Low back pain (LBP) is a public health concern and a leading cause of ill health. A high prevalence of musculoskeletal complaints has been reported for Malta, a small European state. The aim was to estimate for the first time the burden of LBP at population level in Malta in terms of disability-adjusted life years (DALYs) and compare to estimates obtained by the Global Burden of Disease (GBD) study.
The Maltese European Health Interview Survey dataset for 2015 provided the LBP prevalence data through representative self-reported history of chronic LBP within the past 12 months in combination with limitations to daily activities. Proportions of LBP severity (with and without leg pain – mild, moderate, severe and most severe) and their corresponding disability weights followed values reported in the GBD study. Years lived with disability (YLD) for LBP were estimated for the whole population by age and sex. Since LBP does not carry any mortality, YLD reflected DALYs. The estimated local DALYs per 100,000 were compared to the GBD 2017 study results for Malta for the same year.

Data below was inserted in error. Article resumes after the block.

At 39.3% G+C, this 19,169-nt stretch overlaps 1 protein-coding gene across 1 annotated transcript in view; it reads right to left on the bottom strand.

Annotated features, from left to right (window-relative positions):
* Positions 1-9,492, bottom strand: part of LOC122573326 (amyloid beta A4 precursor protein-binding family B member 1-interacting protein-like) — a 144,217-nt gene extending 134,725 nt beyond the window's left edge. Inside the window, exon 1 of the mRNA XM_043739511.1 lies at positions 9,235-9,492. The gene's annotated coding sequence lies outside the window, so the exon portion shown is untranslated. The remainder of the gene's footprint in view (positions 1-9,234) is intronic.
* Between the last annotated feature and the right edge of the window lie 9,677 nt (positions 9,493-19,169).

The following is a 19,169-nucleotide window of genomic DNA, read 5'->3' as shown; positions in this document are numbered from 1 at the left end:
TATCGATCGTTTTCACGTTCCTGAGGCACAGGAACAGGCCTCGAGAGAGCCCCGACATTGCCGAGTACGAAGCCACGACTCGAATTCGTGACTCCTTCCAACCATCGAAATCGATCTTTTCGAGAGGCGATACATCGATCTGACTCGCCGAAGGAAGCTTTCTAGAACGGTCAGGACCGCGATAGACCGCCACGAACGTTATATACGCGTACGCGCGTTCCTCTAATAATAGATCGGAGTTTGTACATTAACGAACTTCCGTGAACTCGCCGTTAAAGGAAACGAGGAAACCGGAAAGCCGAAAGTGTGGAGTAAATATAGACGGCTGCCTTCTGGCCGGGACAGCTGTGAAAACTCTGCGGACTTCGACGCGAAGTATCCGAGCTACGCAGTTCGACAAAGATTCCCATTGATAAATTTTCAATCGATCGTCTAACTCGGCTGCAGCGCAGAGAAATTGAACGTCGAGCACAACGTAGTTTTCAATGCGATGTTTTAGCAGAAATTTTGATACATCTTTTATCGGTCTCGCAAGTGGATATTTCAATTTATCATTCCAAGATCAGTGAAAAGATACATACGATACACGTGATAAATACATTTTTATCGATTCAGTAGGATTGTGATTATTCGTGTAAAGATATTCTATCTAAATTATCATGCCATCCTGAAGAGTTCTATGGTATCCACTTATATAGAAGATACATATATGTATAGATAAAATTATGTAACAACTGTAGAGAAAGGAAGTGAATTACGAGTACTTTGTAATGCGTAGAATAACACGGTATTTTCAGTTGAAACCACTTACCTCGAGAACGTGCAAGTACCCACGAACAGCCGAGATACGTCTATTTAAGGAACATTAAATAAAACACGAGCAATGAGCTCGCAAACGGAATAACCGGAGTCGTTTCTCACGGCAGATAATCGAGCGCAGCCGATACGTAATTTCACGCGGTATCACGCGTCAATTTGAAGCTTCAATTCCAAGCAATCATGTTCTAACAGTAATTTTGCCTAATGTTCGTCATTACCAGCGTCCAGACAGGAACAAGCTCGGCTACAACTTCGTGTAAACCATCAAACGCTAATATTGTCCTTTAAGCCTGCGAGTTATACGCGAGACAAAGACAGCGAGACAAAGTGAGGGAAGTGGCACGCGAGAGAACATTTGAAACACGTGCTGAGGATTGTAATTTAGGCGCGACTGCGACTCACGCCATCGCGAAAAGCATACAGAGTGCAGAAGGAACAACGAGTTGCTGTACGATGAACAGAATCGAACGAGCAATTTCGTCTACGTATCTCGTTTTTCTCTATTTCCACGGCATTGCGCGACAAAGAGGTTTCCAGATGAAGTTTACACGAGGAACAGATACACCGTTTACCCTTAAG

LBP with activity limitation gave a point prevalence of 6.4% (95% Uncertainty Interval [UI] 5.7–7.2%) (5.6% males [95% UI 4.6–6.6%]; 7.3% females [95% UI 6.2–8.4%]), contributing to a total of 23,649 (95% UI 20,974–26,463) Maltese suffering from LBP. The LBP DALYs were of 716 (95% UI 558–896) per 100,000. Females experienced higher LBP burden (739 [95% UI 575–927] DALYs per 100,000) than males (693 [95% UI 541–867] DALYs per 100,000). Our DALY estimates were lower than those reported by the GBD 2017 study (i.e., 1829 [95% UI 1300–2466] per 100,000).
LBP imposes a substantial burden on the Maltese population. Differences observed between national estimates and those of the GBD study suggest the integration of updated locally sourced data into the model and encouraging local contributors in order to improve the DALY estimates of each country.